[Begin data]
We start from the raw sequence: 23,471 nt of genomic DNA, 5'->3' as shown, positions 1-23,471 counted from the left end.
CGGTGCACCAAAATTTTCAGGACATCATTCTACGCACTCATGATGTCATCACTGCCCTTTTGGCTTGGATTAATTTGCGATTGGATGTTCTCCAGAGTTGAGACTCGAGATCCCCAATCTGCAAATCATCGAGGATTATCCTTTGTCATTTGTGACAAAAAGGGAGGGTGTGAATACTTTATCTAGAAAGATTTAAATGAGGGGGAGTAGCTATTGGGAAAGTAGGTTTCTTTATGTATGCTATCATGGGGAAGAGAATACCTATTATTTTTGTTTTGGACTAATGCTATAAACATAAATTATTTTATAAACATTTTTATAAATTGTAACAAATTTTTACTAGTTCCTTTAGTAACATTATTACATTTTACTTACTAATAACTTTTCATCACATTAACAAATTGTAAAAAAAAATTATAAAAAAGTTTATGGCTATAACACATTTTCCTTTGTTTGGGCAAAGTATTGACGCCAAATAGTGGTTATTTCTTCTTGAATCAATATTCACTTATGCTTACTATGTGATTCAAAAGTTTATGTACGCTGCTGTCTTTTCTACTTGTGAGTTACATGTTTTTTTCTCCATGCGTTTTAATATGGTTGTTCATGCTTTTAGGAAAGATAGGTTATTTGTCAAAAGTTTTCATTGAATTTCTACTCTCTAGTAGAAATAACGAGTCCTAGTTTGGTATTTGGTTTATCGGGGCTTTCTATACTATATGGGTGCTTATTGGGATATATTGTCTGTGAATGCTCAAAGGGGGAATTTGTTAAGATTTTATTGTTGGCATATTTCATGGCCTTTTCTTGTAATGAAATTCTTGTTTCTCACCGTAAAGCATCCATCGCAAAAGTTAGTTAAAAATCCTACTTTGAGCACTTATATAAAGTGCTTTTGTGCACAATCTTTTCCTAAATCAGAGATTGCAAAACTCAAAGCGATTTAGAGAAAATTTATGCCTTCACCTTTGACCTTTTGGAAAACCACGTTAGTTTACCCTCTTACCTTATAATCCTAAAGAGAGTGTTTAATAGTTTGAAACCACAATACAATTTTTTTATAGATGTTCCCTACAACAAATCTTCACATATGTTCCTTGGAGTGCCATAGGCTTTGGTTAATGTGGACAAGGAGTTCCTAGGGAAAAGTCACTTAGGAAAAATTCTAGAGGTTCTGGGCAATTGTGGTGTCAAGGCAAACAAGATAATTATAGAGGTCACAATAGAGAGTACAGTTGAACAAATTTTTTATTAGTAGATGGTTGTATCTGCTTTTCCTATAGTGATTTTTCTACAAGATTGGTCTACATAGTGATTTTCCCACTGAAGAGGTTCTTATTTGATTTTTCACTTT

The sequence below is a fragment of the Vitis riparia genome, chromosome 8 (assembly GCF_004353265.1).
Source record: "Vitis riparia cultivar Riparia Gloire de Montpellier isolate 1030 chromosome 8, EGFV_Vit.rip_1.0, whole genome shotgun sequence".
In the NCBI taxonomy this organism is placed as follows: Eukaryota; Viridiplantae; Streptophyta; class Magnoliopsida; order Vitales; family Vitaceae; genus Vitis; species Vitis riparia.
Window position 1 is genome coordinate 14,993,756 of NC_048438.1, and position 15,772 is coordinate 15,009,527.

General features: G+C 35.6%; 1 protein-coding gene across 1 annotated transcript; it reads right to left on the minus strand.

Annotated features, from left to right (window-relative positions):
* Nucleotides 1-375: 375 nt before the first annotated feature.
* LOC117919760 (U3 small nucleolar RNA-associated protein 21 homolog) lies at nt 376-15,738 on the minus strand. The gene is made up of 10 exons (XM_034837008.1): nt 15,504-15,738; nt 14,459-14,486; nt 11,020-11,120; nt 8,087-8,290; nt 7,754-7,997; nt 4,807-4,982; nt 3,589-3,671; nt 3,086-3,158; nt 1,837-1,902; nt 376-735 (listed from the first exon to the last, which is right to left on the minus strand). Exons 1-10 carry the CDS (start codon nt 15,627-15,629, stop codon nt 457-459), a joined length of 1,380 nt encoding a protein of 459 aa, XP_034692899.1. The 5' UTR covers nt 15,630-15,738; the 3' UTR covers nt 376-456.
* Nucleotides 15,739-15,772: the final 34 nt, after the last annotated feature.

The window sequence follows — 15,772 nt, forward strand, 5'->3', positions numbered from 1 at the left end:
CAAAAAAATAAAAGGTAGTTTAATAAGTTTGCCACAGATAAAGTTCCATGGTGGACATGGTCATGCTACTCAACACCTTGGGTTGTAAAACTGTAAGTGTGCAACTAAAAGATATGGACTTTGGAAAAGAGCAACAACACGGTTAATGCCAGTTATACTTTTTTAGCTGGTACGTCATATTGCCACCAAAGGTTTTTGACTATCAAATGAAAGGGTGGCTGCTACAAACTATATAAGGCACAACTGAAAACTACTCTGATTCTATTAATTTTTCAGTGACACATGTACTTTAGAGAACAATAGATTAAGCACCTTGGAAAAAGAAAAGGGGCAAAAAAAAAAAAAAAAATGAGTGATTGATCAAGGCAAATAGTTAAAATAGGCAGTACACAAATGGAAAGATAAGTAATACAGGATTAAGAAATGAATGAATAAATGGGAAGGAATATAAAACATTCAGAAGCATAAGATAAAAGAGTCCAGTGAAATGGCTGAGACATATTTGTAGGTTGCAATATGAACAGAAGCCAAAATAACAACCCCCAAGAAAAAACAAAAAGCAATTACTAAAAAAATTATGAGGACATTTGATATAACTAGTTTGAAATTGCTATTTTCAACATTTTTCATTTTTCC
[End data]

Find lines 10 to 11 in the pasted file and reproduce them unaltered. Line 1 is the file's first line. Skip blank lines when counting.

* LOC117919760 (U3 small nucleolar RNA-associated protein 21 homolog) lies at nt 376-15,738 on the minus strand. The gene is made up of 10 exons (XM_034837008.1): nt 15,504-15,738; nt 14,459-14,486; nt 11,020-11,120; nt 8,087-8,290; nt 7,754-7,997; nt 4,807-4,982; nt 3,589-3,671; nt 3,086-3,158; nt 1,837-1,902; nt 376-735 (listed from the first exon to the last, which is right to left on the minus strand). Exons 1-10 carry the CDS (start codon nt 15,627-15,629, stop codon nt 457-459), a joined length of 1,380 nt encoding a protein of 459 aa, XP_034692899.1. The 5' UTR covers nt 15,630-15,738; the 3' UTR covers nt 376-456.
* Nucleotides 15,739-15,772: the final 34 nt, after the last annotated feature.